The top Republicans in the Assembly and Senate have staked out different procedural plans for the guv’s school safety proposals, leaving their fate up in the air.
Assembly Speaker Robin Vos, R-Rochester, said the chamber will come back for a one-day special session next week to take up the bills. But Senate Majority Leader Scott Fitzgerald, R-Juneau, said his chamber will pass a plan in regular session.
For the legislation to get to Walker’s desk, both chambers would have to approve the same versions. That means the Senate could not pass in regular session bills the Assembly took up in special session — or vice versa — for the legislation to hit Walker’s desk.
Vos, who was traveling Thursday to Canada for a trade trip, said legislative leaders met with the guv earlier this week and did not agree on how to proceed on the six bills.
“Fitzgerald did not want to do a special session. We did, and the governor agreed, and that’s why we have a special session,” Vos said, adding the Assembly is looking at March 22 to come in.
Vos said his caucus had not met to talk about the guv’s plan, and he did not know if members would want any changes to the package.
Fitzgerald, meanwhile, has said he plans to amend a bill the Senate plans to take up Tuesday in regular session to add the school safety measures. The chamber would then send the legislation to the Assembly for final approval.
He said in a statement Senate Republicans had a “productive” discussion in caucus yesterday on school safety, but did not commit to any specifics.
“I am fully supportive of what the governor announced, and our proposal will closely align with the Governor’s objectives,” Fitzgerald said. “I look forward to ironing out details with the administration to deliver resources to schools to secure their facilities and bring peace of mind to parents.”
The heart of Walker’s plan is a proposal to create the Office of School Safety and provide $100 million in one-time money for grants for building improvements.
The money would be available to public, private, charter and tribal schools, according to the guv’s office, and the proposed office would decide how to divvy it up.
The $100 million would come from available resources in the 2017-19 budget. But any money that was not spent during the two-year period would carry over, according to the guv’s office.
Democratic leadership is saying the bill ignores pleas from children across the country to address what they argue is the root of the school safety issue: guns.
Senate Minority Leader Jennifer Shilling knocked Walker’s plan for not including background checks or flexibility to schools.
“For a plan that is supposed to be about gun safety, I don’t see anything in here that will keep deadly firearms out of the wrong hands,” she said in a statement.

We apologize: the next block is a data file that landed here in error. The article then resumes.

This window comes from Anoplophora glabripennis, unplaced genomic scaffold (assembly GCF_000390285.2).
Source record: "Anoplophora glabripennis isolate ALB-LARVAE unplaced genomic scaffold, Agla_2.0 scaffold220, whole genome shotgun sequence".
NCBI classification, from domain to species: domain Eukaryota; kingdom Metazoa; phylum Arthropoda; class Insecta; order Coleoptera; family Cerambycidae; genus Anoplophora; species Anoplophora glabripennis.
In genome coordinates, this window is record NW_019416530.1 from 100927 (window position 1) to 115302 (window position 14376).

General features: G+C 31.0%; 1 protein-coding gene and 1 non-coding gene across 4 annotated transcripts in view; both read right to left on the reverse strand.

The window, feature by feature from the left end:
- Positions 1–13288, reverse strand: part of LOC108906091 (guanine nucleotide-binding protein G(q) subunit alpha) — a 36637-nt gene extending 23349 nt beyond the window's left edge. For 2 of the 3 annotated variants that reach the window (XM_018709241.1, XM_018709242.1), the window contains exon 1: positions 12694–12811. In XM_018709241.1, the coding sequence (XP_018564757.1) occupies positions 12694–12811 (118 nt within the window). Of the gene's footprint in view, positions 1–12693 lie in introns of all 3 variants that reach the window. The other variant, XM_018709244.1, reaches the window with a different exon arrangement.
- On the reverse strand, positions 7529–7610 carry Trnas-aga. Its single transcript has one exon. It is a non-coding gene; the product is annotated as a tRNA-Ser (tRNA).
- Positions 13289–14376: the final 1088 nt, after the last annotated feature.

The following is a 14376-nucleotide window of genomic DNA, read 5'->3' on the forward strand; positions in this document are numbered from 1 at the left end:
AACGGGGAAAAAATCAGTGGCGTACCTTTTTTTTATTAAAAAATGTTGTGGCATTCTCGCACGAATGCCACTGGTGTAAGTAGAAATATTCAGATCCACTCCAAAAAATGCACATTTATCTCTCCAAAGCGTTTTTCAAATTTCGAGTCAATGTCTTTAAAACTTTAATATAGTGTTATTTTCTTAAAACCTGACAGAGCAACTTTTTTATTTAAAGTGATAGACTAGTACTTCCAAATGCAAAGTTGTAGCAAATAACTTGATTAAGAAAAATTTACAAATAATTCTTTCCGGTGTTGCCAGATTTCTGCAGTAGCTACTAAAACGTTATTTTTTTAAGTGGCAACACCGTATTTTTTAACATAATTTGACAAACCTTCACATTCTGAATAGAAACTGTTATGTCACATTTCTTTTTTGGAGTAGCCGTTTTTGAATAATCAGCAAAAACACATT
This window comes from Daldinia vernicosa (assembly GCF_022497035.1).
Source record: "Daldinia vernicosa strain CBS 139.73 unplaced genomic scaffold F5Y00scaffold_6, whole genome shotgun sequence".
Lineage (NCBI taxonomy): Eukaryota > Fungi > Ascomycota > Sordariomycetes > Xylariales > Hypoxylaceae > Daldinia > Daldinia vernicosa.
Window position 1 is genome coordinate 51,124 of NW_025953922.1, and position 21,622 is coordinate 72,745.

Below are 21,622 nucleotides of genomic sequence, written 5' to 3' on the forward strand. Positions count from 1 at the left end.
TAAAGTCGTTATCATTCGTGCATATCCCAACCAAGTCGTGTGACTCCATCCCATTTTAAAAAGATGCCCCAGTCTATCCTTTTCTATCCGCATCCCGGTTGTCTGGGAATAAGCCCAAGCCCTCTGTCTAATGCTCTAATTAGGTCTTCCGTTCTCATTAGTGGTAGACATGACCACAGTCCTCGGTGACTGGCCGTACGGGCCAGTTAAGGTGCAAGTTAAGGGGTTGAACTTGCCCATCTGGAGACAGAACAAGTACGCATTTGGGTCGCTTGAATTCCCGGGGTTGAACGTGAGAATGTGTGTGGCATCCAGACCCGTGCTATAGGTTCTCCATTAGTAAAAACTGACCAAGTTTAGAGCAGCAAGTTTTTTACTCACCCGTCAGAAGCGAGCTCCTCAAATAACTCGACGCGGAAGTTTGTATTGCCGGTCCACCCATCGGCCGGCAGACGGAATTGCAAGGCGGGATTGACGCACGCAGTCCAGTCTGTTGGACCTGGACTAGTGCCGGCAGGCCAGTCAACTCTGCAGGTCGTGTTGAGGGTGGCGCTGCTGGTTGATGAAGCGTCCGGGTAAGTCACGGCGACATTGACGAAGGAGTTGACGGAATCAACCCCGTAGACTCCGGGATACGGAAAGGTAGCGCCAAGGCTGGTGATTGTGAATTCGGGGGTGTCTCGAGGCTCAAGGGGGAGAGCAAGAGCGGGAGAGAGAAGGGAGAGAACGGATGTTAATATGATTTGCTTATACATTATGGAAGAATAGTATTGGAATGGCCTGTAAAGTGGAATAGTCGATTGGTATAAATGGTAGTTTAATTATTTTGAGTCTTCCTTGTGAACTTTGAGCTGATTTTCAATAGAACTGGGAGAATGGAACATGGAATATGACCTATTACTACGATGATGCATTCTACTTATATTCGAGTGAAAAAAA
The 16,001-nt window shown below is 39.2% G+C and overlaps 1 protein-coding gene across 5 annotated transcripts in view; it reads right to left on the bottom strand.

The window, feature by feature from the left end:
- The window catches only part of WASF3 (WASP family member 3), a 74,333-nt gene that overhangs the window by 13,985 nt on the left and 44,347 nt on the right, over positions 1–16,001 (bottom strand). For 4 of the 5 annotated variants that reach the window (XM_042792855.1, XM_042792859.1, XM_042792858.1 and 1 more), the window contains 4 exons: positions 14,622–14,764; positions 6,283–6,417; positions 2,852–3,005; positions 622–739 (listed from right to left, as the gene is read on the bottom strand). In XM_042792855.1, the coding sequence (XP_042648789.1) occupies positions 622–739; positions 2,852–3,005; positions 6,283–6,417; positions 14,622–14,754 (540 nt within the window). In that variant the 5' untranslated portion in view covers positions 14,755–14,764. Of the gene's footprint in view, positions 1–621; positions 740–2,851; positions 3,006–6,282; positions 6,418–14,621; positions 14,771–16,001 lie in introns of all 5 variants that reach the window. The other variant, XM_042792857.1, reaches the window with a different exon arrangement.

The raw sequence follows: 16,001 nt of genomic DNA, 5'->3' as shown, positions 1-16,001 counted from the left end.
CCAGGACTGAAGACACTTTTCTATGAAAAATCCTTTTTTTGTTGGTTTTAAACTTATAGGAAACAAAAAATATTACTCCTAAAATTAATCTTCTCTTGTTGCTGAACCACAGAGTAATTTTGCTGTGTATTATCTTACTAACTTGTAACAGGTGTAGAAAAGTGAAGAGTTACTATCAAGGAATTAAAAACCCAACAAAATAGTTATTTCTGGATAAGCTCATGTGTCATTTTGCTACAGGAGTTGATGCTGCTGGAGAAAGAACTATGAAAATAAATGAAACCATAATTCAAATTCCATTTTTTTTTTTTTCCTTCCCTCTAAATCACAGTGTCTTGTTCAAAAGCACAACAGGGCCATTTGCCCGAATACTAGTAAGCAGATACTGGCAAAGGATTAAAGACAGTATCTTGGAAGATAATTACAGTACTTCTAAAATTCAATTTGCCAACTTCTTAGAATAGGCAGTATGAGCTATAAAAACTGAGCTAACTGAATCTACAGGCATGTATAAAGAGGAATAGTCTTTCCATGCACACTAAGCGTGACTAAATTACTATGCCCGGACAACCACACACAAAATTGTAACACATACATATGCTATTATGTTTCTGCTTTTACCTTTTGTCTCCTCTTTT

Assembly Minority Leader Gordon Hintz told WisPolitics.com he agrees universal background checks should have been included, but that Dems in his chamber would be willing to consider funding for safety improvements. Hintz expressed concern the process is being rushed, and stressed it’s important to get the legislation right.
“I certainly think that making sure that our schools are as prepared and have the safety accountability components in the building can be an important piece, but I think it ignores a lot of the other things. We seem to be spending money on bricks and not on our kids,” he said.
Hintz also said he’s spoken to school districts who have already made safety improvements, which could create confusion as to which districts would be able to get money.
If approved, the $100 million in grants would be another draw on the projected ending balance for the 2017-19 budget.
The Legislative Fiscal Bureau has projected the impact of bills that have already passed both houses or have cleared the Assembly and are awaiting Senate action would drop the net balance to $117 million from the $385.2 million that was projected in January.
Still, the fate of several Assembly bills on that list was up in the air. The final planned Senate calendar, for example, does not include $50 million for a rural economic development fund that cleared the Assembly. The Senate also plans to take up its version of the guv’s child tax credit without the sales tax holiday the Assembly added. The combined cost of the Assembly plan is $174.4 million, according to the LFB. The child credit alone has a price tag of $122.9 million.
Other provisions in the guv’s package include:
*mandatory reporting for any threats of school violence;
*amending bullying laws to include prompt parental notification;
*adding Trauma-Informed Care and Adverse Childhood Experiences into training programs;
*strengthening school safety plan requirements;
*encouraging cooperation with local law enforcement.
The proposal doesn’t include a plan from State Superintendent Tony Evers and Dems to let school districts raise revenue limits to fund school safety provisions, or language that would allow for the arming of teachers in schools, as AG Brad Schimel had favored.